Good progress so far, nice work getting it up and running :-)
Yes, within vCenter you need to change to “Shared Direct” for vGPU to be enabled, the other setting is for Passthrough which you aren’t using in this instance. This is a “Per Host” setting, not “Per Cluster”, so you’ll need to set it on all VX Nodes that have a GPU in.
Regarding vGPU Profiles, the number in the Profile equates to Framebuffer. 1 = 1GB / 2 = 2GB / 4 = 4GB / 8 = 8GB / 16 = 16GB. Other GPUs can go higher as they have more Framebuffer (24 / 32 / 40 / 48).
With vGPU, you hard allocate the framebuffer per VM, but share the GPU processing / encoding / decoding cycles between VMs. What this means is that if you want to run 4 VMs at the same time, the maximum Profile size you can use with a 16GB GPU is 4GB. In case you aren’t aware, detailed documentation is available from here: https://docs.nvidia.com/grid/ The vGPU Software User Guide lists all the available Profiles per GPU (as well as other information) and is worth having a read through: https://docs.nvidia.com/grid/10.0/grid-vgpu-user-guide/index.html
What I would do in this instance, is start off with a well spec’d VM. Give it 8 vCPUs, 16GB (System) RAM and a 16Q vGPU Profile (Quadro, not Compute) at this stage and run each of the applications independently (1 VM at a time as it’s a 16GB Profile) to build up an understanding of how the application uses the hardware and what kind of resources it needs. Using the “Q” Profile means that you’re enabling all of the GPUs features and performance and as you’ll only be testing 1 VM at a time, you can allocate all of the Framebuffer. Once the Application is working and you are happy with performance and have tailored the resources (CPU / RAM / GPU Framebuffer), you can then change the GPUs Profile to a “C” and run the same tests to see what the differences are. You can then decide which vGPU Profile (C or Q) is appropriate for each Application. Be aware though, I see that the website mentions the Application can make use of multiple GPUs, which means that it may be quite heavy, meaning you could end up requiring an entire T4 per VM purely for processing cycles. Your testing will give you the results and you can then decide how to proceed.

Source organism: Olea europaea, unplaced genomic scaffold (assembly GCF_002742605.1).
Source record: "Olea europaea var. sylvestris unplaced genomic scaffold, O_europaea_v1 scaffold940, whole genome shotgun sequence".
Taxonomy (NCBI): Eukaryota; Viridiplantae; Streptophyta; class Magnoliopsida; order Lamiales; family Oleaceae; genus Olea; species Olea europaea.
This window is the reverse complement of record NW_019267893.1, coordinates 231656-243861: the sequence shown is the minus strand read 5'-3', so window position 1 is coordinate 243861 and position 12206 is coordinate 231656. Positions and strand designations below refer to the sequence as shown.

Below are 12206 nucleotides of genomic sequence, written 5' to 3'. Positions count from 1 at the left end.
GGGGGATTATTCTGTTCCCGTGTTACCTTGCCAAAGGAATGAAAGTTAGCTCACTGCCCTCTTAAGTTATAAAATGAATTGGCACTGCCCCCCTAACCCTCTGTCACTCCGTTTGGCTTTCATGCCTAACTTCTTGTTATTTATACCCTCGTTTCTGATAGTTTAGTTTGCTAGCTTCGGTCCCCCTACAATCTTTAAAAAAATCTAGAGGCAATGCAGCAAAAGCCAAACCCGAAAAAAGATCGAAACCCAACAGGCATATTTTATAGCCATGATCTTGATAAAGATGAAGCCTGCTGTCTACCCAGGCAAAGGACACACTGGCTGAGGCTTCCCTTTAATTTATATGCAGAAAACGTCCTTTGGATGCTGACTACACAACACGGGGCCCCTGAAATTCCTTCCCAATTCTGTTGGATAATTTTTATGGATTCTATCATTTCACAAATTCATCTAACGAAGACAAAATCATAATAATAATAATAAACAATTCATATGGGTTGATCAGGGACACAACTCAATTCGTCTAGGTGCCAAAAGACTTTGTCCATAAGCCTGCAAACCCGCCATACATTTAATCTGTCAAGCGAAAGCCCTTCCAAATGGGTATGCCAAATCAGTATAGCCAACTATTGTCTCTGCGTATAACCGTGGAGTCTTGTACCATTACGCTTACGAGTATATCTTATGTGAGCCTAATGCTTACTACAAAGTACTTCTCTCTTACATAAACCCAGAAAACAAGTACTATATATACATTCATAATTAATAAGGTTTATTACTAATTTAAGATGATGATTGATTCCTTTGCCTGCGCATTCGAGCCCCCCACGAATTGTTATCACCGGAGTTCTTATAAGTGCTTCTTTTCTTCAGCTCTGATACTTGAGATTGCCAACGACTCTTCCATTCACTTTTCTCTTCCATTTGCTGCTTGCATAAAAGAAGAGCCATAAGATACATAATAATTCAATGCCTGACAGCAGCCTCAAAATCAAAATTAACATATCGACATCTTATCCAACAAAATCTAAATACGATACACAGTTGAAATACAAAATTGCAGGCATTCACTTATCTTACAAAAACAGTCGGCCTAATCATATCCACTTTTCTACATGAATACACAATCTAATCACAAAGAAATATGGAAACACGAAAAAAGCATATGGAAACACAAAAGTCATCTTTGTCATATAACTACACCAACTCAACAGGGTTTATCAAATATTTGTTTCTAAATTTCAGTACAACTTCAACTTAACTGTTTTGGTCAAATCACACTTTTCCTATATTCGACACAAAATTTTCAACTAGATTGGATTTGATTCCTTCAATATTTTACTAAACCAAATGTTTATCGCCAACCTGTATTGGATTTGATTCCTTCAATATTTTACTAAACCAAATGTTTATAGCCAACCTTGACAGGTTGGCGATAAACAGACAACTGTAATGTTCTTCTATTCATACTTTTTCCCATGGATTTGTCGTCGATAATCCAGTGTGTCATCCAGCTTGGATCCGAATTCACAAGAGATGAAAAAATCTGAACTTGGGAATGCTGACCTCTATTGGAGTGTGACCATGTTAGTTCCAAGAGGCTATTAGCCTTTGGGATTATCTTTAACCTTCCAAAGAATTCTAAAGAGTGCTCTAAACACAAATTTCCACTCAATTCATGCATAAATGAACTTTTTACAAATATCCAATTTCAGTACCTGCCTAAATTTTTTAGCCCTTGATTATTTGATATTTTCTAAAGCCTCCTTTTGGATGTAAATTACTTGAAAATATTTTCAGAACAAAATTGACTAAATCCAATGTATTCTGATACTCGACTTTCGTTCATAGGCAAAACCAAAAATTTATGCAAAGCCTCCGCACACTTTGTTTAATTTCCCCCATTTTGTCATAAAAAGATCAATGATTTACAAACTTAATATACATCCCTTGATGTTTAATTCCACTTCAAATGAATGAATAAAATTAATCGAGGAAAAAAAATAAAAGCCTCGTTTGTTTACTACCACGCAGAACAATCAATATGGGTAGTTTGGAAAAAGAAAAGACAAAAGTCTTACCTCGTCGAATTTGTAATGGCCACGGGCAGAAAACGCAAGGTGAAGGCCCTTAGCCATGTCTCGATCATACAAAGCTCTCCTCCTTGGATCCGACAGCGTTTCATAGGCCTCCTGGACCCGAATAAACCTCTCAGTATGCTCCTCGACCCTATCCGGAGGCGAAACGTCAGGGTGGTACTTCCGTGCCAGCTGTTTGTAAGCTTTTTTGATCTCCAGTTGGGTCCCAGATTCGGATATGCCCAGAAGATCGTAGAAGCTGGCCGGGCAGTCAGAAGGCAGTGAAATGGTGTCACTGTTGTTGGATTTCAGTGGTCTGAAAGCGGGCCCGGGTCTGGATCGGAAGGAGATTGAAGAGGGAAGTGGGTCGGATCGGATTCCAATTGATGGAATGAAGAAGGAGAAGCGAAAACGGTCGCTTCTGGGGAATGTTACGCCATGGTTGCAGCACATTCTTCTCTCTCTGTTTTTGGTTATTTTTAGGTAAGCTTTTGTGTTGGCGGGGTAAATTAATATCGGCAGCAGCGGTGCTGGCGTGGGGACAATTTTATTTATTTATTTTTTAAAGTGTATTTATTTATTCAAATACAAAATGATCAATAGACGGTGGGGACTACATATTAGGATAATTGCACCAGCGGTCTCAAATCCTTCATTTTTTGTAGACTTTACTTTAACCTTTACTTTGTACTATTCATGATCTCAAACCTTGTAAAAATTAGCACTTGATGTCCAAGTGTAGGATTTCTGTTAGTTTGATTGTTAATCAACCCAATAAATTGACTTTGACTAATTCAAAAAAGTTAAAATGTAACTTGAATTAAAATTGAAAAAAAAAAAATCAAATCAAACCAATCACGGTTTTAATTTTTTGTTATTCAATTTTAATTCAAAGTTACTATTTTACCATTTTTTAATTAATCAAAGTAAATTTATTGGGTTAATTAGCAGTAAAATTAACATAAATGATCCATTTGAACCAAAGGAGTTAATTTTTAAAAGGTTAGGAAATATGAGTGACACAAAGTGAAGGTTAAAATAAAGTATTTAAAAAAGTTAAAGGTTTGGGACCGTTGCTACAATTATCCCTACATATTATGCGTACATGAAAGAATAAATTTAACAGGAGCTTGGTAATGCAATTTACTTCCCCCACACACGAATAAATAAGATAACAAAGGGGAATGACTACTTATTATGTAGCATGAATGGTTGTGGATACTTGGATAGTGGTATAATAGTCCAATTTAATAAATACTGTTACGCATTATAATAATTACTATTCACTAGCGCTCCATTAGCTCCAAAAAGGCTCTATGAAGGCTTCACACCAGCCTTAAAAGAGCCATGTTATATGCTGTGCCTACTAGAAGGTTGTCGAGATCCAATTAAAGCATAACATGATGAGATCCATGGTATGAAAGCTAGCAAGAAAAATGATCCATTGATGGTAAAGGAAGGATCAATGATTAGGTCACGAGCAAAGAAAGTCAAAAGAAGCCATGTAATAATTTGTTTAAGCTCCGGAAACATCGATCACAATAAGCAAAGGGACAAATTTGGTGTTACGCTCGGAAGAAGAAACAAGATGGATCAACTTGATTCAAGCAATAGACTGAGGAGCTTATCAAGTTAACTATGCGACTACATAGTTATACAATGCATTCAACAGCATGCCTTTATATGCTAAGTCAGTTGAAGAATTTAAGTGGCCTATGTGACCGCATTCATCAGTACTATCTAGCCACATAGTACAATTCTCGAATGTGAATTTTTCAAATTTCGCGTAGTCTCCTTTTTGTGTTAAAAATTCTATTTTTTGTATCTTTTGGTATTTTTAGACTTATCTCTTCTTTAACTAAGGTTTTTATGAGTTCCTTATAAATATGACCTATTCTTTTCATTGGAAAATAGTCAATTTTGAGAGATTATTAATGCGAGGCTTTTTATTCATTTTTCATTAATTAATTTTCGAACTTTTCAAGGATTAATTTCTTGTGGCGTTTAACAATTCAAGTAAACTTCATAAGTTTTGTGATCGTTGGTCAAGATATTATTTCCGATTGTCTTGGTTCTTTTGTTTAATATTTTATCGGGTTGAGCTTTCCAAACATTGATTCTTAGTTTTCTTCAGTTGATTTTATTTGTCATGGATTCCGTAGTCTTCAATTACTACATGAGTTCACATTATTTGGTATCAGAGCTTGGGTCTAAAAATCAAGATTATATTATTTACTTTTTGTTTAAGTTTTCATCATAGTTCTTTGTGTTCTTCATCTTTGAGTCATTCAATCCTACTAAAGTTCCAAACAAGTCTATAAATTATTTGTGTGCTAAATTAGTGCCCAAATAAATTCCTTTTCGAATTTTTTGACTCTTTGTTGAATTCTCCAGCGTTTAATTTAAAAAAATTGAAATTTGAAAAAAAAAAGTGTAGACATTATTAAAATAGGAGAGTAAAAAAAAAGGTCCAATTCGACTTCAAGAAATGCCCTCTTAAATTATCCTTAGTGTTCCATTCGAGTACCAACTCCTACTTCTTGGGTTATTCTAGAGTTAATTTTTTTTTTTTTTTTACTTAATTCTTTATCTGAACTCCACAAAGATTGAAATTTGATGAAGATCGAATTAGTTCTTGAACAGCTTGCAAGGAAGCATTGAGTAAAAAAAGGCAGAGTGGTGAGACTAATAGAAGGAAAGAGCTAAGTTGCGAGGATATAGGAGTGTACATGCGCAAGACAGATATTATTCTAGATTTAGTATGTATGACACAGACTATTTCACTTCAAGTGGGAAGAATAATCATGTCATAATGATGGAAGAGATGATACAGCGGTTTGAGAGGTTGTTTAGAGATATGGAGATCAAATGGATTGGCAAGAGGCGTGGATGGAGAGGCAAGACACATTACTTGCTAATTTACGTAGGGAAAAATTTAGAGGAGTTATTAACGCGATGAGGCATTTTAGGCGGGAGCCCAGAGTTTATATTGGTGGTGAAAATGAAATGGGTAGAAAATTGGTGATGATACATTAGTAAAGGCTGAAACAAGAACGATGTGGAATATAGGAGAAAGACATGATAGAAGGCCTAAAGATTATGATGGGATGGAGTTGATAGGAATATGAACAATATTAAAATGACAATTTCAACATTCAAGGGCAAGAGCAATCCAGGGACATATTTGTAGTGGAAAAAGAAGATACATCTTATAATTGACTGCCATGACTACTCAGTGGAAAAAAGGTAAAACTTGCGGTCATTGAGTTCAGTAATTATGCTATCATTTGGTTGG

To help you with resource monitoring, you can use a tool called "GPU Profiler": https://github.com/JeremyMain/GPUProfiler/releases
Once your testing is complete, you should have a complete Resource Profile for each of the Applications. Each Application may require different amounts of resources depending on what it’s doing, so don’t assume they will all be the same. This includes CPU, RAM and GPU. GPU Profiler can help with monitoring all of those at the same time and will create a nice graph you can save and refer to later on. However, if the Application is also Multi-Threaded on the CPU, then just use (Windows) Task Manager to see what each Thread is doing and whether you need to scale up or down on the CPU side.
Don’t forget to optimize Windows as well: https://flings.vmware.com/vmware-os-optimization-tool
Let me know how you get on …
(FYI - I’m UK based, so there’s a bit of a time difference between us ;-) )